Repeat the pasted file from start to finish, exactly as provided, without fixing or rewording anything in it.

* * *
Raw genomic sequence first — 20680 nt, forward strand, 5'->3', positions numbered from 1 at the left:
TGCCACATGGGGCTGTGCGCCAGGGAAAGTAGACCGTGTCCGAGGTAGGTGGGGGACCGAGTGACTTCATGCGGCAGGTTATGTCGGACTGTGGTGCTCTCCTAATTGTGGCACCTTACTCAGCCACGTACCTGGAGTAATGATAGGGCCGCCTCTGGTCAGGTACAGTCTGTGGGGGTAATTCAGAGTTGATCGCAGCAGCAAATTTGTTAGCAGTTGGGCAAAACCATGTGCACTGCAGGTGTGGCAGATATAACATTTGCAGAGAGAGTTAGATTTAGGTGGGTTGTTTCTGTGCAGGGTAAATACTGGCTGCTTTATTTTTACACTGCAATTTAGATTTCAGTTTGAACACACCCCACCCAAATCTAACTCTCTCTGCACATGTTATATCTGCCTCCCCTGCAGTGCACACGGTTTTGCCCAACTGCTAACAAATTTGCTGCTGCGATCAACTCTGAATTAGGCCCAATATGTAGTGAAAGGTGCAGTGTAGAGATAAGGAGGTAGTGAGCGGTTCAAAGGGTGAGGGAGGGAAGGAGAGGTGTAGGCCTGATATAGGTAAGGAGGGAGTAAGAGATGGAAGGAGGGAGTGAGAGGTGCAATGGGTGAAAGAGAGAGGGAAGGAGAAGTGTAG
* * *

Raw genomic sequence first — 20680 nt, forward strand, 5'->3', positions numbered from 1 at the left:
TGCCACATGGGGCTGTGCGCCAGGGAAAGTAGACCGTGTCCGAGGTAGGTGGGGGACCGAGTGACTTCATGCGGCAGGTTATGTCGGACTGTGGTGCTCTCCTAATTGTGGCACCTTACTCAGCCACGTACCTGGAGTAATGATAGGGCCGCCTCTGGTCAGGTACAGTCTGTGGGGGTAATTCAGAGTTGATCGCAGCAGCAAATTTGTTAGCAGTTGGGCAAAACCATGTGCACTGCAGGTGTGGCAGATATAACATTTGCAGAGAGAGTTAGATTTAGGTGGGTTGTTTCTGTGCAGGGTAAATACTGGCTGCTTTATTTTTACACTGCAATTTAGATTTCAGTTTGAACACACCCCACCCAAATCTAACTCTCTCTGCACATGTTATATCTGCCTCCCCTGCAGTGCACACGGTTTTGCCCAACTGCTAACAAATTTGCTGCTGCGATCAACTCTGAATTAGGCCCAATATGTAGTGAAAGGTGCAGTGTAGAGATAAGGAGGTAGTGAGCGGTTCAAAGGGTGAGGGAGGGAAGGAGAGGTGTAGGCCTGATATAGGTAAGGAGGGAGTAAGAGATGGAAGGAGGGAGTGAGAGGTGCAATGGGTGAAAGAGAGAGGGAAGGAGAAGTGTAG